As Elle Lawrence approaches Commons Shop with a friend, the man walking in front of her slows his pace. He enters the store right before Lawrence. Inside the store, the man watches her every move – glancing from across aisles and peering through fixtures. 

“I didn’t think anything of it at first,” Lawrence said, “but I eventually felt like someone was watching me more than the closed-circuit television.”

She didn’t know it then, but the man turned out to be one of the freshman criminology and criminal justice and psychology major’s 3,500 matches on Tinder, the dating app that allows users to swipe right or left to approve or decline potential romantic interests or hookups within a specific radius. 

At the cash register, the man continues staring at Lawrence. The cashier clears his throat for the man to hand over his university ID, and he does.

Then his attention returns to Lawrence. 

“Hi,” he finally tells Lawrence.

She doesn’t recognize him.

“I was thoroughly creeped out,” Lawrence said. “I don’t use Tinder for hooking up, I just use it to meet people that share similar interests with me on campus.”

Tinder, launched in September 2012 by Hatch Labs, has spiked in popularity this school year. Visitor growth rose 737 percent from 2013 to 2014, according to a March 31 poll.

But Tinder started charging users for unlimited right-swipes last month in an option called Tinder Plus. The feature costs $9.99 per month for users younger than 30 and $19.99 per month for users age 30 or older. 

“They’re just trying to make bank,” sophomore mathematics major Vivian Nguyen said. “I think it’s unnecessary.”

Students who would have considered it creepy to message a stranger online over Facebook, Twitter or Instagram five years ago are doing just that in the year 2015. Tinder has made meeting potential love matches online more socially acceptable among college students, for better or worse.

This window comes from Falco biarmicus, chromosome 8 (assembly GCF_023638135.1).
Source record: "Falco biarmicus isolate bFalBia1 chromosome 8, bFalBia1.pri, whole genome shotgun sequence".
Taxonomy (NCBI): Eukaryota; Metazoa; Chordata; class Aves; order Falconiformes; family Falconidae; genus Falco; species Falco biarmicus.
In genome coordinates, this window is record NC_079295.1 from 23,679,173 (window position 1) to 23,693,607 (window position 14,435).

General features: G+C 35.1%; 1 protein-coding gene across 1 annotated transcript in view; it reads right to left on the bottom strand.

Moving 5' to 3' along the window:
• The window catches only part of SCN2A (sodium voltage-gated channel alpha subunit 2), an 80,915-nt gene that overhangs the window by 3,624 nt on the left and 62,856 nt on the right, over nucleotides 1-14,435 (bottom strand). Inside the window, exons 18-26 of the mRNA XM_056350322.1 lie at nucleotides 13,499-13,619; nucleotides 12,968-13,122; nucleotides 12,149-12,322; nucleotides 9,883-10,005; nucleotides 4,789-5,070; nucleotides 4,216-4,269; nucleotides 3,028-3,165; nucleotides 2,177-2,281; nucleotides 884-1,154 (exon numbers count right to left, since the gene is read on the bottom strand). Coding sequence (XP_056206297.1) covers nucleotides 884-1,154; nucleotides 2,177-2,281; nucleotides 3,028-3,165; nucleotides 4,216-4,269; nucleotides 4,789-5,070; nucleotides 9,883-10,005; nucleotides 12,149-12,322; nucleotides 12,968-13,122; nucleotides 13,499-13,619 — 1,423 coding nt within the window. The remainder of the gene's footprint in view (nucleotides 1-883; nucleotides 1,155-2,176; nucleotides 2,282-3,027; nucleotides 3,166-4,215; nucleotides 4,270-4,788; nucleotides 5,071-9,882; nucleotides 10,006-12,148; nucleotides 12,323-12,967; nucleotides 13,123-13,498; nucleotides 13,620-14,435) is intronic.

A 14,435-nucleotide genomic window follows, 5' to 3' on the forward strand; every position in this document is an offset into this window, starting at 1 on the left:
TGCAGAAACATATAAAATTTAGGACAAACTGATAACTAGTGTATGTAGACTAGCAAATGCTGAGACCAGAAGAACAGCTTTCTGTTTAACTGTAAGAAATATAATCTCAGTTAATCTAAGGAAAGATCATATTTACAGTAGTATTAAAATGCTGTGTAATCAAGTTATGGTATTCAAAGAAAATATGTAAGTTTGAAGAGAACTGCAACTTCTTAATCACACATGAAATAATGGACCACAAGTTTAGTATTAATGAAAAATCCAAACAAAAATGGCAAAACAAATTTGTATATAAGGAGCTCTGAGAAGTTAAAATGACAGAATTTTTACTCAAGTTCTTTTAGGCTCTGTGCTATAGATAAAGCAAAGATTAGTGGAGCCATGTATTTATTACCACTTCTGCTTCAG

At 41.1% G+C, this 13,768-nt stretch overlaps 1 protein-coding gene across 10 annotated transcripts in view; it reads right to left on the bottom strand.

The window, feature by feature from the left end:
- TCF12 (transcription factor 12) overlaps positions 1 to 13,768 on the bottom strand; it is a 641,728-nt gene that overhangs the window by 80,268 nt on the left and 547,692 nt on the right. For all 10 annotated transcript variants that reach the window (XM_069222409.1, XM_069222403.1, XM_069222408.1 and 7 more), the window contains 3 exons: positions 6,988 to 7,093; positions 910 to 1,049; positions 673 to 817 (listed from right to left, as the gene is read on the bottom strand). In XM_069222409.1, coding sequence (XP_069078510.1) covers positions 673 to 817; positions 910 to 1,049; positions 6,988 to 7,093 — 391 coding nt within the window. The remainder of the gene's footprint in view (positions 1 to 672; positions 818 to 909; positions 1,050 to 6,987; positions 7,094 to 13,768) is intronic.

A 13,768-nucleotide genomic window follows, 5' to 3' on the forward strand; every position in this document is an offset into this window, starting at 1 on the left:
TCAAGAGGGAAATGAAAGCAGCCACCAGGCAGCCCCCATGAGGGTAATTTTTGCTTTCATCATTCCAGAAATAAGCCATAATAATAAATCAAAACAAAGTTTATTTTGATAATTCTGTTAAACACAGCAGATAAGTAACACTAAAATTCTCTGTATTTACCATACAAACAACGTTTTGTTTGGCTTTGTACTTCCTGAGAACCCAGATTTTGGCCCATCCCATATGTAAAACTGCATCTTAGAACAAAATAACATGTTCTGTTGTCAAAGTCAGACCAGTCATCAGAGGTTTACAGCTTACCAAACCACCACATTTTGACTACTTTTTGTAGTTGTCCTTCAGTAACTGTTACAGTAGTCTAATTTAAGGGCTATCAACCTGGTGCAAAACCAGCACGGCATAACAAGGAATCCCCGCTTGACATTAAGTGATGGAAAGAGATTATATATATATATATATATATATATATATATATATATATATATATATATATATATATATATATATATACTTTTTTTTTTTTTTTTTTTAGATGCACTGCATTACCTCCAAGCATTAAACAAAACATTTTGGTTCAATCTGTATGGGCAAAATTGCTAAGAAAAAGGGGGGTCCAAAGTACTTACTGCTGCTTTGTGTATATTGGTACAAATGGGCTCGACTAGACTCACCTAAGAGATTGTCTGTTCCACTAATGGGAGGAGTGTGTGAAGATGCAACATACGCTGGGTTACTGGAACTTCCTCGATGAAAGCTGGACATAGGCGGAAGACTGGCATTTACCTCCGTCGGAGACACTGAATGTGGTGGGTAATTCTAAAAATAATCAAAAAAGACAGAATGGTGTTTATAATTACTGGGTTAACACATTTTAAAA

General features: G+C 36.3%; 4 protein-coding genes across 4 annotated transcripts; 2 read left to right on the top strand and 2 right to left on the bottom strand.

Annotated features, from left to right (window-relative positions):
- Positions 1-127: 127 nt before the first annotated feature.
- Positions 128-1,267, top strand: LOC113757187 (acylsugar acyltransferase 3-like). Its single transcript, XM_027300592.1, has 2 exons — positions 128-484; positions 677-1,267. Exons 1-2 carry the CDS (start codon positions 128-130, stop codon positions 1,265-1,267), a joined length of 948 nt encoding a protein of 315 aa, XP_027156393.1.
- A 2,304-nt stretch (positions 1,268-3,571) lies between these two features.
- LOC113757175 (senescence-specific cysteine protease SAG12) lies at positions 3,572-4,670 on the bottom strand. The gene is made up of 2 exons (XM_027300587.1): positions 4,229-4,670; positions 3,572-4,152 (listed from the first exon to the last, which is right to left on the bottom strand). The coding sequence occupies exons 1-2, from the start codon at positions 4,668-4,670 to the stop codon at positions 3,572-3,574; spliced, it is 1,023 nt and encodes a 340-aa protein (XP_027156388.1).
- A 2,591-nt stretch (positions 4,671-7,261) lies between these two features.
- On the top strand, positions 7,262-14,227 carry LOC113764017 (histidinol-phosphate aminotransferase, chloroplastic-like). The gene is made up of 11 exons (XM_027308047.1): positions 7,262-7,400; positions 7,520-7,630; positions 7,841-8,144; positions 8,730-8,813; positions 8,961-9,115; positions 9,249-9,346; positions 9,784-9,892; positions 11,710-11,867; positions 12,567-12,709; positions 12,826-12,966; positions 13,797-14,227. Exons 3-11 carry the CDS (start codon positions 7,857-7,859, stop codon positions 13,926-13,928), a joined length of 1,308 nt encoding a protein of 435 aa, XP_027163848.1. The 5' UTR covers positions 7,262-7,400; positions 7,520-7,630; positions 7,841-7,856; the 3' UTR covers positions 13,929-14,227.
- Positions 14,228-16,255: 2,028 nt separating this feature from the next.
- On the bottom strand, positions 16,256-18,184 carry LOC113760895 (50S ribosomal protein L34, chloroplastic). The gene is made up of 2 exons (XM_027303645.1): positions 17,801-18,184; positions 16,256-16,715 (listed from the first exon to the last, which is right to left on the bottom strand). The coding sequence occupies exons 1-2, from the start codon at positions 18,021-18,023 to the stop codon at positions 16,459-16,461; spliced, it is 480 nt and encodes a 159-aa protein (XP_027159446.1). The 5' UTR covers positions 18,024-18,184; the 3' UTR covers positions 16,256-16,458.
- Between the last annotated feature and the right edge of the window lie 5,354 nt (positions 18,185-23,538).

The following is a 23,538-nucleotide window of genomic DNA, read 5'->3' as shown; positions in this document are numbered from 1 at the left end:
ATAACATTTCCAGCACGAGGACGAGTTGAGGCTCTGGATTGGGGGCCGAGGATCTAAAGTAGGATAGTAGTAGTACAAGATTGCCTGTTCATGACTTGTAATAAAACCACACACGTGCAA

Sophie Grosset, a junior Australian exchange student at this university studying history and theatre, said it would be creepy if a stranger messaged her on Facebook. But Tinder is the exception to the rule.

“On Facebook, you’re not necessarily out there to meet people,” Grosset said, “but you download a dating app because it’s a dating app.”

Grosset did not match with as many people as Lawrence, who has met with dozens of her matches on the campus, but she said Tinder can serve as a useful tool for meeting people. Grosset met with two of her matches, one of which she dated for three months.

“When he messaged me, it wasn’t something creepy,” Grosset said. “He said, ‘Hey! We have mutual friends.’ When you already have mutual friends, you can gauge if they’re weird or not.”

Commons Shop wasn’t the only time people on the campus recognized Lawrence from Tinder. Several men pointed her out to one another one day when they spotted her eating alone at the South Campus Dining Hall, she said, and one of them posted a “moment” of her on the app. Moments are photos users can post for all their matches to see over a 24-hour period. Lawrence felt awkward when she saw the moment on her Tinder feed, but most of her experiences on the app have been positive, she said. 

“There’s 30,000 people on this campus, and I have trouble seeing people all at once when they’re in a crowd,” Lawrence said. “Sometimes it is beneficial to have the ability to reach out to people in a way that’s less overwhelming.”

There were 27,056 undergraduates enrolled at this university in the fall semester, according to the university admissions website.

Connor Wellington, who is a freshman enrolled in letters and sciences, said he met with two women he matched with on Tinder. Neither experience yielded anything more than a casual encounter. 

“I just feel like if I’m looking for anything serious with a girl, I’ll approach her in person,” Wellington said. “But Tinder is good for hookups.”

Freshman French major Lena Muldoon and freshman environmental science and policy major Hayley Benson both said they don’t have Tinder, and that online dating doesn’t appeal to them. Muldoon said a man has directly messaged her on Instagram once, and that strangers message her on Facebook all the time.

“I met this football player and I answered him [on Instagram] once because it was funny, but I didn’t go for it.” Muldoon said. “I don’t answer anyone on Facebook because they’re all weirdos.”

Muldoon and Benson said the only times they’ve been approached by men on the campus – in person – were at night when people were intoxicated and heading to parties. But both said they would prefer to be approached by a potential suitor in person.

Lawrence and Grosset also said they prefer face-to-face interaction when it comes to meeting men.